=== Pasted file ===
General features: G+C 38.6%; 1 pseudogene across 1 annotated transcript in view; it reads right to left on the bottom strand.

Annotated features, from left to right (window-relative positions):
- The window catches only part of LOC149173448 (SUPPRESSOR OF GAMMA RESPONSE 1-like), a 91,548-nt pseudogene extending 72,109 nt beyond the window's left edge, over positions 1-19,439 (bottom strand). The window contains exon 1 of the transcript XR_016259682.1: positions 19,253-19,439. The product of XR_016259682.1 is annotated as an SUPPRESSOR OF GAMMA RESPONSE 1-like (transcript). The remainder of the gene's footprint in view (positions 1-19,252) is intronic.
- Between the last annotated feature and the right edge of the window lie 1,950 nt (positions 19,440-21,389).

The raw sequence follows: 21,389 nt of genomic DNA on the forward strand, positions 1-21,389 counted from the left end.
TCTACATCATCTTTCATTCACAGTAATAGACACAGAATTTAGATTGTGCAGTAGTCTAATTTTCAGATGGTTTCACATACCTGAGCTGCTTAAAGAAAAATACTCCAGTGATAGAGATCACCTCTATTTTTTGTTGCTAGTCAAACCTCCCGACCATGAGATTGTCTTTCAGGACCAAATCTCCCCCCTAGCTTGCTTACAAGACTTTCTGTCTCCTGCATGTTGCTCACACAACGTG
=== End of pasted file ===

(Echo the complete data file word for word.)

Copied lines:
General features: G+C 38.6%; 1 pseudogene across 1 annotated transcript in view; it reads right to left on the bottom strand.

Annotated features, from left to right (window-relative positions):
- The window catches only part of LOC149173448 (SUPPRESSOR OF GAMMA RESPONSE 1-like), a 91,548-nt pseudogene extending 72,109 nt beyond the window's left edge, over positions 1-19,439 (bottom strand). The window contains exon 1 of the transcript XR_016259682.1: positions 19,253-19,439. The product of XR_016259682.1 is annotated as an SUPPRESSOR OF GAMMA RESPONSE 1-like (transcript). The remainder of the gene's footprint in view (positions 1-19,252) is intronic.
- Between the last annotated feature and the right edge of the window lie 1,950 nt (positions 19,440-21,389).

The raw sequence follows: 21,389 nt of genomic DNA on the forward strand, positions 1-21,389 counted from the left end.
TCTACATCATCTTTCATTCACAGTAATAGACACAGAATTTAGATTGTGCAGTAGTCTAATTTTCAGATGGTTTCACATACCTGAGCTGCTTAAAGAAAAATACTCCAGTGATAGAGATCACCTCTATTTTTTGTTGCTAGTCAAACCTCCCGACCATGAGATTGTCTTTCAGGACCAAATCTCCCCCCTAGCTTGCTTACAAGACTTTCTGTCTCCTGCATGTTGCTCACACAACGTG